Conservatives can't bash and slash government and then suddenly act surprised if government isn't there when we need it, writes Sally Kohn
updated 8:05 AM EDT, Wed October 22, 2014
ISIS is looking to take over a good chunk of the Middle East -- if not the entire Muslim world, write Peter Bergen and Emily Schneider.
updated 9:00 AM EDT, Mon October 20, 2014
The world's response to Ebola is its own sort of tragedy, writes John Sutter
updated 4:33 PM EDT, Fri October 17, 2014
Hidden away in Russian orphanages are thousands of children with disabilities who aren't orphans, whose harmful treatment has long been hidden from public view, writes Andrea Mazzarino
updated 1:22 PM EDT, Sat October 18, 2014
When you hear "trick or treat" this year, think "nudge," writes John Bare
updated 12:42 AM EDT, Sat October 18, 2014
The more than 200 kidnapped Nigerian schoolgirls have become pawns in a larger drama, writes Richard Joseph.
updated 9:45 AM EDT, Fri October 17, 2014
Peggy Drexler said Amal Alamuddin was accused of buying into the patriarchy when she changed her name to Clooney. But that was her choice.
updated 4:43 PM EDT, Thu October 16, 2014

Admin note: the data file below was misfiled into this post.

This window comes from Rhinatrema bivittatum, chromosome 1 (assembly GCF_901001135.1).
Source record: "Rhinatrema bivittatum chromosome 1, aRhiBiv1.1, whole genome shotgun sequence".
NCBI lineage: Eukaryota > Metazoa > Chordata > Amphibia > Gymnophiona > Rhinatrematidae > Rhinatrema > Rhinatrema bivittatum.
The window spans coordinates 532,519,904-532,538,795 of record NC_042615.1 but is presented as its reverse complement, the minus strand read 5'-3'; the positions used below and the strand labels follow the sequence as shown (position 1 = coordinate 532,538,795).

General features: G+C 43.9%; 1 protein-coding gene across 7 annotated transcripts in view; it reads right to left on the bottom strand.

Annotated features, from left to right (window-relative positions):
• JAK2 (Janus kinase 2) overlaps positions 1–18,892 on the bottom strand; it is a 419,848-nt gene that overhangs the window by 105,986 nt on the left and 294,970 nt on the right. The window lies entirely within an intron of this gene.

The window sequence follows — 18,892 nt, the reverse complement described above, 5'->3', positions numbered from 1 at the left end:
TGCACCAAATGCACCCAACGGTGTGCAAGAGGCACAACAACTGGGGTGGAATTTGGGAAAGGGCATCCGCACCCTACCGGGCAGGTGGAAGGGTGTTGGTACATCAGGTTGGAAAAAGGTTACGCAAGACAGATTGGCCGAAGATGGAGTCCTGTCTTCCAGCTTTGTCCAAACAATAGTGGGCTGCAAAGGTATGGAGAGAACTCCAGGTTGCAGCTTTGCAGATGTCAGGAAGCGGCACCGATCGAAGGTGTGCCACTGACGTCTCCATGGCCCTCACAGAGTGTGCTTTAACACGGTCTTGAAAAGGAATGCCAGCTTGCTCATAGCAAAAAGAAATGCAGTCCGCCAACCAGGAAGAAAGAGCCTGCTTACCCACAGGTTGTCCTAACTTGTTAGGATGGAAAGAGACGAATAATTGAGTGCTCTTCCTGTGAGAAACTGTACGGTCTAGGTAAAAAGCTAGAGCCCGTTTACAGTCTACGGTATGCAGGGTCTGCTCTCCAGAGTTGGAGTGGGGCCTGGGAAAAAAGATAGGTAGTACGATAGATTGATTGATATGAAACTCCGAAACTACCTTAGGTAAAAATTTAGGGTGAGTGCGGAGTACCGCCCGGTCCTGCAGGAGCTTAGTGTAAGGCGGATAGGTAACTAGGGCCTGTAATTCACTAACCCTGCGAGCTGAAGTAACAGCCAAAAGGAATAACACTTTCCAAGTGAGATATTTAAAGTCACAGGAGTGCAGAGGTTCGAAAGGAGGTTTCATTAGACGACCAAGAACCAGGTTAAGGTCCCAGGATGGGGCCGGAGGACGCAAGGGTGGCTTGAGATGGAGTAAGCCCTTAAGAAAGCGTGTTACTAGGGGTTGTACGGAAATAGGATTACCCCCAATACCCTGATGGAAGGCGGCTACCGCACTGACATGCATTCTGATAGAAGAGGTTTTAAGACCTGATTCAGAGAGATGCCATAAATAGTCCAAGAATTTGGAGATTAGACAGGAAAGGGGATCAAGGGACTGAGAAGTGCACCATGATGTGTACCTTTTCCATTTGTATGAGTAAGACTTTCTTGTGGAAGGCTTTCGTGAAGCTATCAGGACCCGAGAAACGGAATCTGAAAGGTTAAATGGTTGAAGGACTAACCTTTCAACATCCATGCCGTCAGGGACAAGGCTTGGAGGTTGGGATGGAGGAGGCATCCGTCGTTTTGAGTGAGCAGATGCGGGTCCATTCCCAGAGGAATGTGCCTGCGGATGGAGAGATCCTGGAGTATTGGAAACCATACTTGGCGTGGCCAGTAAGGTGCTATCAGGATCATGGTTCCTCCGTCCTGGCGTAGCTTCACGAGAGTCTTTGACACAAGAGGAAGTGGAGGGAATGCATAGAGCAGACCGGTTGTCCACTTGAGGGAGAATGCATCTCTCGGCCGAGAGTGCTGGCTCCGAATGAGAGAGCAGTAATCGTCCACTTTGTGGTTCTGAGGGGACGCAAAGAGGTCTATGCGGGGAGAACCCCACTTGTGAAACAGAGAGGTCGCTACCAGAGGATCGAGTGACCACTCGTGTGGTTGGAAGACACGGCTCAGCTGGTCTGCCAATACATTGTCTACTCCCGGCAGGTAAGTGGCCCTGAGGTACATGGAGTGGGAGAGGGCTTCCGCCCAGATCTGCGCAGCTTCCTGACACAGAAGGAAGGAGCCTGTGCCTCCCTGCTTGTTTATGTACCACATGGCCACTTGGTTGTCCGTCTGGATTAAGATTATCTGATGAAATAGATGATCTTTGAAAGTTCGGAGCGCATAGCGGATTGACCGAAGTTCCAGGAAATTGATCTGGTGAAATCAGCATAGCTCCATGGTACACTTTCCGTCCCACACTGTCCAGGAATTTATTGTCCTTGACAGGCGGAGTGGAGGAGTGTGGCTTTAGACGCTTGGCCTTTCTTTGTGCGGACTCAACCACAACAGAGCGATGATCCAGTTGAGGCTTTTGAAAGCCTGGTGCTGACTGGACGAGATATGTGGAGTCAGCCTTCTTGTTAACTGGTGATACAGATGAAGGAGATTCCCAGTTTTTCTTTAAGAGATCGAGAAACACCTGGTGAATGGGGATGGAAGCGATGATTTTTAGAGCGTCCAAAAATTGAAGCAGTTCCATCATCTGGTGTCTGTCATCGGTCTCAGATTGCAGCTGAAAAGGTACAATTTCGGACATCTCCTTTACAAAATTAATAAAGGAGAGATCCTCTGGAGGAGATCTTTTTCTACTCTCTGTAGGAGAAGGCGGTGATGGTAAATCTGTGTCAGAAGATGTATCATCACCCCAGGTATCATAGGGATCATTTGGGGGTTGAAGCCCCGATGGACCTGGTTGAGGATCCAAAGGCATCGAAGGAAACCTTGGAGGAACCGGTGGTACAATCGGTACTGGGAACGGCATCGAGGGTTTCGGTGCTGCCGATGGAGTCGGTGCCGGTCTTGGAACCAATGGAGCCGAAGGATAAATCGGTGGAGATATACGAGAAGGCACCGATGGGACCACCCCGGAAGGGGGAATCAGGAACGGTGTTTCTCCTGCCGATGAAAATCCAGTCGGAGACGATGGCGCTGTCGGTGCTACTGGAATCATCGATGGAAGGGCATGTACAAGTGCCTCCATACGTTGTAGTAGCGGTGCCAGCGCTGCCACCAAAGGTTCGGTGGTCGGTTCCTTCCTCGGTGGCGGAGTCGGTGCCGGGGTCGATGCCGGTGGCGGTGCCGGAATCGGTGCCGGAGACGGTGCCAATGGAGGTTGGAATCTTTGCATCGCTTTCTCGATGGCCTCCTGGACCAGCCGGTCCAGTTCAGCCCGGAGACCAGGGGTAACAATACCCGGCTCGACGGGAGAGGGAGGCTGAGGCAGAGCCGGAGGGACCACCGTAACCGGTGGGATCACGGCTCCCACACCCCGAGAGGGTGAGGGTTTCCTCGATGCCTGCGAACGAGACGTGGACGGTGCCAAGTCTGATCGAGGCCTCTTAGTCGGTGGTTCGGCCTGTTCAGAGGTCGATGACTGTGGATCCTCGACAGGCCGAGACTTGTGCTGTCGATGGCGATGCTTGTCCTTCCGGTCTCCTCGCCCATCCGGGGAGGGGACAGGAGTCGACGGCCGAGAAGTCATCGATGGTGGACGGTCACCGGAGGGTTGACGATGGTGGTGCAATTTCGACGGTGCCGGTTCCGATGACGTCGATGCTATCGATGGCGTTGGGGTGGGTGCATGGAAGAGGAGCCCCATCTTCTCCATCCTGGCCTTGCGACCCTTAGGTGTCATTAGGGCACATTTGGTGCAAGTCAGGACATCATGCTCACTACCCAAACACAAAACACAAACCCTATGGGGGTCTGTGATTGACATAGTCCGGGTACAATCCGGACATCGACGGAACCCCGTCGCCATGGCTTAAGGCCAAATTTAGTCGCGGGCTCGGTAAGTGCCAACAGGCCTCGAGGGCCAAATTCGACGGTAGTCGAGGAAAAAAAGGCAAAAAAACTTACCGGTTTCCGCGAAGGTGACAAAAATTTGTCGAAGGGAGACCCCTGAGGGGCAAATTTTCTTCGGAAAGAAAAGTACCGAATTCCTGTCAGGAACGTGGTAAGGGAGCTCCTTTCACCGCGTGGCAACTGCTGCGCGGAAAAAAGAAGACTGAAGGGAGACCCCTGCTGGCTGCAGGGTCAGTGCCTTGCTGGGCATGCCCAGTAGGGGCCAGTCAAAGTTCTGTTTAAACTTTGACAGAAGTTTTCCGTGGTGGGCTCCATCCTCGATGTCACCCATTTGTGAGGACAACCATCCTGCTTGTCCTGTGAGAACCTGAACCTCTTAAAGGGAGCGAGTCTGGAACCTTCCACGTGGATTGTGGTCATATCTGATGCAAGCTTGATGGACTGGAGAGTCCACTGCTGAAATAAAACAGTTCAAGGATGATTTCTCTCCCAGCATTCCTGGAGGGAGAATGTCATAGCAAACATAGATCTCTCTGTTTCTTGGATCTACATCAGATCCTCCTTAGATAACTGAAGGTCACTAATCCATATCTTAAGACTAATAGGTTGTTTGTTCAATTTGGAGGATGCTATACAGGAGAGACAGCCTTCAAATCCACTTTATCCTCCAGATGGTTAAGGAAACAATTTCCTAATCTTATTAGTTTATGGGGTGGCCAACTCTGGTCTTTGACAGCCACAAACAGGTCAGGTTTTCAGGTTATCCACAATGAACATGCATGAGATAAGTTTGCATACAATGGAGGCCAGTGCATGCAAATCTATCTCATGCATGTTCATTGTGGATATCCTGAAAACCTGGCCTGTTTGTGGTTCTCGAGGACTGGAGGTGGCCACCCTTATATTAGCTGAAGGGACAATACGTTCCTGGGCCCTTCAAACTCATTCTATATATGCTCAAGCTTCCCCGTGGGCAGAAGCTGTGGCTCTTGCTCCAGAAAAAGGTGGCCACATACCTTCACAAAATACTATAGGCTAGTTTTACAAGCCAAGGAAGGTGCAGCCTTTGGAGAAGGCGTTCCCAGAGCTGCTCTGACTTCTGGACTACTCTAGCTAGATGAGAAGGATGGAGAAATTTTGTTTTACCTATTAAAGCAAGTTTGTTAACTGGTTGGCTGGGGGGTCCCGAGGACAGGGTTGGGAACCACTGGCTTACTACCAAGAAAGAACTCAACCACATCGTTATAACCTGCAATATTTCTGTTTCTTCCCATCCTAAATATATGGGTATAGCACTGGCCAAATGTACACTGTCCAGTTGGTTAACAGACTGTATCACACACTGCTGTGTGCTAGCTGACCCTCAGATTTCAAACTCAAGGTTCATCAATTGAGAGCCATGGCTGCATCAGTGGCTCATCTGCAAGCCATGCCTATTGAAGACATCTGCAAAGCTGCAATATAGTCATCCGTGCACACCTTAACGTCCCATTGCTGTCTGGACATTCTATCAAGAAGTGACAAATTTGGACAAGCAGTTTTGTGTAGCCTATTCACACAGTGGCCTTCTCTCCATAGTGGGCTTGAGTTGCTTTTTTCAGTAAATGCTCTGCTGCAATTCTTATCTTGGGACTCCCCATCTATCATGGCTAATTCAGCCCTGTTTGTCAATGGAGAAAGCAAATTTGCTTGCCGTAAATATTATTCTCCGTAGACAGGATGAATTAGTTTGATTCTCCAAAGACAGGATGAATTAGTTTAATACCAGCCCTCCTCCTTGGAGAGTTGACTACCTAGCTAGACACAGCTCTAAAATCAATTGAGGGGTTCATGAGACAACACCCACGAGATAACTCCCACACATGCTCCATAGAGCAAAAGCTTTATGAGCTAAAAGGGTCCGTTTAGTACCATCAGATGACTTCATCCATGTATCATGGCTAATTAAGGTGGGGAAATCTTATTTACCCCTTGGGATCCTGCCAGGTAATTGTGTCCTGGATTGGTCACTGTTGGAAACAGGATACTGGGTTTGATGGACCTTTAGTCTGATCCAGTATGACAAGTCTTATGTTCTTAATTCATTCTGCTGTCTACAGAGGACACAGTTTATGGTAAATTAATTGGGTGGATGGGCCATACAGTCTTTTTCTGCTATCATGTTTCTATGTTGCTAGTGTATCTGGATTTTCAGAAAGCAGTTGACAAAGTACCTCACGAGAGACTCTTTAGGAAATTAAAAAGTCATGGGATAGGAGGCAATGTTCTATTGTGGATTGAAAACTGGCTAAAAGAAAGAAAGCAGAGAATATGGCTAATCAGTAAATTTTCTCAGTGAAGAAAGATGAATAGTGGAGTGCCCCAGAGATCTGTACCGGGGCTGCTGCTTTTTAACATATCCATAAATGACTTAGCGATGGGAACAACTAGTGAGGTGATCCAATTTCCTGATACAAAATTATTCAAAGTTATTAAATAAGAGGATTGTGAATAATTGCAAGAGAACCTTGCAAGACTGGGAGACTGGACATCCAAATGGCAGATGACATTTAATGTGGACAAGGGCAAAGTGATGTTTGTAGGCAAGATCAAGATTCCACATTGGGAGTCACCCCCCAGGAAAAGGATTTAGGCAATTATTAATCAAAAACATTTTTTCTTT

Ford Vox says the CDC's Thomas Frieden is a good man with a stellar resume who has shown he lacks the unique talents and vision needed to confront the Ebola crisis
updated 4:58 AM EDT, Sat October 18, 2014
How can such a numerically small force as ISIS take control of vast swathes of Syria and Iraq?
updated 9:42 AM EDT, Fri October 17, 2014
How big a threat do foreign fighters in Syria and Iraq pose to the West? It's a question that has been much on the mind of policymakers and commentators.
updated 8:21 AM EDT, Fri October 17, 2014
More than a quarter-million American women served honorably in the Iraq and Afghanistan wars. Now they are home, we have an obligation to help them transition back to civilian life.
updated 4:27 PM EDT, Thu October 16, 2014
Paul Begala says Rick Scott's deeply weird refusal to begin a debate because rival Charlie Crist had a fan under his podium spells disaster for the Florida governor--delighting Crist
updated 12:07 AM EDT, Thu October 16, 2014
The longer we wait to engage on Ebola, the more limited our options will become, says Marco Rubio.
updated 7:53 AM EDT, Wed October 15, 2014